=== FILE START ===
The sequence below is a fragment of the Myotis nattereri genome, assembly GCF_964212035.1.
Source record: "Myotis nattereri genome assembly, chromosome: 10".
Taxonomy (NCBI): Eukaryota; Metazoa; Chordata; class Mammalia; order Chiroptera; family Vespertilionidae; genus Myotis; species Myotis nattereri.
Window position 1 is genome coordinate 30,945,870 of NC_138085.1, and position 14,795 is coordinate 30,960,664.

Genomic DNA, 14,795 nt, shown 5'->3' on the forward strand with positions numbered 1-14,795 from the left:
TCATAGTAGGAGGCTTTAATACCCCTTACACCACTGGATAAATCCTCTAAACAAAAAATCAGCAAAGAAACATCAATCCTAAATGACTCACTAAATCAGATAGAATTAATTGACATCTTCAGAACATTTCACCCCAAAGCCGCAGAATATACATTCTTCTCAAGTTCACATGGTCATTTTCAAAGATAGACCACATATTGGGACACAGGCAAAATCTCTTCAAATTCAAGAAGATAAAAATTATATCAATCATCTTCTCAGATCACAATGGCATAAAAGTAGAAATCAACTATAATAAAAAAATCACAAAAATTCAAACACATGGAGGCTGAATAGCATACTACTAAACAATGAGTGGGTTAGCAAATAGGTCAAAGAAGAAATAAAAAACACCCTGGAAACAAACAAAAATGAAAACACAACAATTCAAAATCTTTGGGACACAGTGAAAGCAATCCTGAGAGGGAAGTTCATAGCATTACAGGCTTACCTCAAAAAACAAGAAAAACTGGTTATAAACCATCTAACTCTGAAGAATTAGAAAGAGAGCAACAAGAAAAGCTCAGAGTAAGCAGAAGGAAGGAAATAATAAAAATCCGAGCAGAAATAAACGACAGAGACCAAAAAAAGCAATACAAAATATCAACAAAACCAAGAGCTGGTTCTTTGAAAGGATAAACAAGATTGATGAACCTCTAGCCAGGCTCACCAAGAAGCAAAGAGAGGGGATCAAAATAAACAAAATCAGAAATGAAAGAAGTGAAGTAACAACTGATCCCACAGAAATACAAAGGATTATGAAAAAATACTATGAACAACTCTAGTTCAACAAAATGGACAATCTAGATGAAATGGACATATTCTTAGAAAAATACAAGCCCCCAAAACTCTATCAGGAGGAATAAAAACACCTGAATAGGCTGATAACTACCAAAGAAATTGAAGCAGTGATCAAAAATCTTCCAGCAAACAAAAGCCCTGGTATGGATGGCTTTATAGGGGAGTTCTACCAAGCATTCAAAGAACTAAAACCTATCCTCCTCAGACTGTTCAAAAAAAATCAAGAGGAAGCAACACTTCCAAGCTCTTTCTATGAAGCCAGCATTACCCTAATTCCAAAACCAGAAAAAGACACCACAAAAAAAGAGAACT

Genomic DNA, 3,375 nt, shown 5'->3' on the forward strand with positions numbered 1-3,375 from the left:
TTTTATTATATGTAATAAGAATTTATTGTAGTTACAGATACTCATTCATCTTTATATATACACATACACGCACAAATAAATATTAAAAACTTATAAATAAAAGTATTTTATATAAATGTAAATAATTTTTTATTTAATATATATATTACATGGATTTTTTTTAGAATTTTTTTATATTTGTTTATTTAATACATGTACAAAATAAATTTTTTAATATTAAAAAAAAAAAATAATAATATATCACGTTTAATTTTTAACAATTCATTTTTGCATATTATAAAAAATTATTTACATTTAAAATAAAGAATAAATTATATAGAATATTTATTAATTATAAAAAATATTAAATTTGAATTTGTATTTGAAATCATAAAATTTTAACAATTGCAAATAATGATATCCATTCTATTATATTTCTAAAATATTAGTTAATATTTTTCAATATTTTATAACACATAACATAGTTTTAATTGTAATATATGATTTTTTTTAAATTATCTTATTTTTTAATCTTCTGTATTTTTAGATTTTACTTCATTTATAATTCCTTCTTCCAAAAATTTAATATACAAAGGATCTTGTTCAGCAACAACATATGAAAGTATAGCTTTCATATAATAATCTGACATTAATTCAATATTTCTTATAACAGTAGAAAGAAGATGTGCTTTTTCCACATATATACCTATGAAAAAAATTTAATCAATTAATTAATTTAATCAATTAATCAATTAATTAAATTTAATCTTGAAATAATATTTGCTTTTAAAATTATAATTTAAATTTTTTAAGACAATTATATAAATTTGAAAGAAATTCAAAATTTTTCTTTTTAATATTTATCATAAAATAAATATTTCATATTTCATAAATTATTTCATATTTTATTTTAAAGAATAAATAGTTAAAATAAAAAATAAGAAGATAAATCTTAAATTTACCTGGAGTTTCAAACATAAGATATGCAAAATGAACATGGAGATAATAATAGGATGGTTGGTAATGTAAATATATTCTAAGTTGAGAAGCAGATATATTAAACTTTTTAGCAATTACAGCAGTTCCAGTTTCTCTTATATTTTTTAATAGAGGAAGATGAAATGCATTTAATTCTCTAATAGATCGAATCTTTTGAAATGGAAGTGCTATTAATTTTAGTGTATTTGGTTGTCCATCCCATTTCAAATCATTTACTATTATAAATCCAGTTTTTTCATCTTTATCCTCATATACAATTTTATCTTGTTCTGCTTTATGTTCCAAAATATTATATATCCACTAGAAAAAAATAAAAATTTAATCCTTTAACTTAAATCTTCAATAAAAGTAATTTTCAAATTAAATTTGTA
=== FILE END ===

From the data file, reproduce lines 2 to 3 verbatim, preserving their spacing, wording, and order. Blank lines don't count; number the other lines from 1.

Source record: "Myotis nattereri genome assembly, chromosome: 10".
Taxonomy (NCBI): Eukaryota; Metazoa; Chordata; class Mammalia; order Chiroptera; family Vespertilionidae; genus Myotis; species Myotis nattereri.